Black Rose Lucy ransomware holds Android devices hostage
Black Rose Lucy malware, first noticed in 2018, is back as Android ransomware, security firm Check Point reports.
The malware has been known for a couple of years now but it never rose to prominence. It’s a MaaS (Malware-as-a-Service) botnet and a dropper for Android devices. But it’s now back as ransomware that tries to extort money by claiming to be the FBI.
The ransomware seems to spread via social media. The researchers at Check Point have found more than 80 samples of this new ransomware on various social media platforms. Victims could be tricked into clicking on malicious links they receive via social media or instant messaging apps, or they could have picked it up by downloading apps from unsecure third-party stores.
When the malware manages to infiltrate the Android device, it displays a pop-up message saying that in order to “continue watching the video on your phone, you must enable Streaming Video Optimization (SVO), select it in the menu and turn it on!”. Pressing OK allows Black Rose Lucy to use Accessibility Service, which leads to the malware initiating fully and encrypting files. When the malware checks that all necessary files have been encrypted, it displays a ransom note.
The malware can also take control of the device, which would allow it to make unwanted, potentially dangerous changes, as well as install additional malware.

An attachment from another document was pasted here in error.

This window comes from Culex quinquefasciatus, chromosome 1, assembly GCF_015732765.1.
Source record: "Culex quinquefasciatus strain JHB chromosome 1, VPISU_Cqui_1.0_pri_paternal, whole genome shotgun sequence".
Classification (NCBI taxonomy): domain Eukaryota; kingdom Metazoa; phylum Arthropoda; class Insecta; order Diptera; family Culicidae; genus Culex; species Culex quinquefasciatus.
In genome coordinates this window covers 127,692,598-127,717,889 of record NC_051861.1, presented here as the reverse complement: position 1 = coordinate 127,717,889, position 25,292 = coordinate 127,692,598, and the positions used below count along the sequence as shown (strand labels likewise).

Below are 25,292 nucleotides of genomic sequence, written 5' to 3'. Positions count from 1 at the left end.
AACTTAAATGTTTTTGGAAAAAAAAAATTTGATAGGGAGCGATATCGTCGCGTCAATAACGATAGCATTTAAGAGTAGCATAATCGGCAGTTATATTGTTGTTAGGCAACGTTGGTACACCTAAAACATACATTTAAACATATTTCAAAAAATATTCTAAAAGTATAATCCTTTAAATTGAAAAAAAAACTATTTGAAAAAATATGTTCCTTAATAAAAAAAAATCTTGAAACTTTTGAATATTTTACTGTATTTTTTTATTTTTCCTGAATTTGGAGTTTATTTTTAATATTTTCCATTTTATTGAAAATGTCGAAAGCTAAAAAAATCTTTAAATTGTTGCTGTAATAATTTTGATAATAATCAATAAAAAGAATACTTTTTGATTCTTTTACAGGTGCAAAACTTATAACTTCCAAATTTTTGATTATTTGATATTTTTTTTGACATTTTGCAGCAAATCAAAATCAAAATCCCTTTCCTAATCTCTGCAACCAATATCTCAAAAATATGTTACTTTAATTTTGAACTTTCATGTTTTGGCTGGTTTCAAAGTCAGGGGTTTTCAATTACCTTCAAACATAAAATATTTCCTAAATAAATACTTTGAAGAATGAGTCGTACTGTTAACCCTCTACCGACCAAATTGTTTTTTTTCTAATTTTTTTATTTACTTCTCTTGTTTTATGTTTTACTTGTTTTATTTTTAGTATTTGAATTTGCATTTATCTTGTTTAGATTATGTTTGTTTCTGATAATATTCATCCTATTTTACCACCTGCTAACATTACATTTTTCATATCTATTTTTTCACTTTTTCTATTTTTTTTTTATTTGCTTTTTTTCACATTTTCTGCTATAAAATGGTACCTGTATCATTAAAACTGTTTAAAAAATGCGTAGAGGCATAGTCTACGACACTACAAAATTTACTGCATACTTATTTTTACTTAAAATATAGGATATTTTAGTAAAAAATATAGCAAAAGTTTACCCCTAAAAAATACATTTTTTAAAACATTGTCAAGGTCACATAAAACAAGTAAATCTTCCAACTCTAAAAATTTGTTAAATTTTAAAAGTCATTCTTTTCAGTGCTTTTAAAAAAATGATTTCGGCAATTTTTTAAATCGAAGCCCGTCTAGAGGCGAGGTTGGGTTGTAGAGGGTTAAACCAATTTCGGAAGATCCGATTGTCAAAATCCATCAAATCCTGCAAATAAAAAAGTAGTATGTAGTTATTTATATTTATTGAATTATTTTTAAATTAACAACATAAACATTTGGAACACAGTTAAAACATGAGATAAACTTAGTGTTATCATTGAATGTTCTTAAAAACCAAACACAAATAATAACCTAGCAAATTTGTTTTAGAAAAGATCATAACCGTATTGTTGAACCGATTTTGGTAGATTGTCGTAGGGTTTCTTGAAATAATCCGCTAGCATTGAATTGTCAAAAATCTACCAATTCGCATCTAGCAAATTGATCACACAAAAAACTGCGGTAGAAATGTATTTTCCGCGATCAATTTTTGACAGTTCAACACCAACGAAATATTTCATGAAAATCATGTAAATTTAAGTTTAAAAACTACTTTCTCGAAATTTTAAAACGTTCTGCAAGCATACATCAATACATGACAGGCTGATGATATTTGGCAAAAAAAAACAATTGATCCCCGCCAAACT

Locks the phone due to “forbidden pornographic” content
When it finishes encrypting files, the ransomware will display a ransom note. The note pretends to be an official notification from the Department of Justice Federal Bureau of Investigation (FBI). The note claims that the FBI has scanned the device and has identified suspicious files. It also notes that the victim has visited forbidden pornography sites. As a result, the agency has locked the device and encrypted data. Furthermore, the note also claims that “information on your location and snapshots containing your face have been uploaded on the FBI cyber crime departments datacenter”. Victims are asked to pay $500 to settle these charges. The note also declares that if the payment is not made within three days or the victim tries to unlock the device in some other way, the fine would tripled.
An interesting and very dangerous practice that this ransomware employs is asking victims to pay via credit card instead of cryptocurrency like bitcoin. Users are asked to provide their credit card information, which is essentially inviting them to freely steal money from bank accounts. In most cases, ransomware operators ask for payments in cryptocurrency so this, while not unheard of, is rather unusual.
The Black Rose Lucy ransomware is a classic example of the FBI virus. In the early days of ransomware, screenlockers were quite common. Like the Black Rose Lucy ransomware, screenlockers often tried to scare users by claiming that the FBI or some other law enforcement agency is involved, and unless users pay the requested sum of money, they could be charged and arrested. Users supposedly “earn” those charges because they watch or download illegal pornography. It goes without saying that nothing about this is legitimate. Law enforcement agencies do not lock devices, nor do they encrypt files. And they certainly do not simply ask for money if a serious crime has been committed.
Logically, it’s pretty obvious that if someone has committed a serious crime, a fine would not cut it. However, when faced with a stressful situation, logic often goes out the window. And when users see a threatening message that claims the FBI is involved, they become stressed. This is why these scams are occasionally successful. But if users calmly look at it, it will immediately become obvious that this is a scam.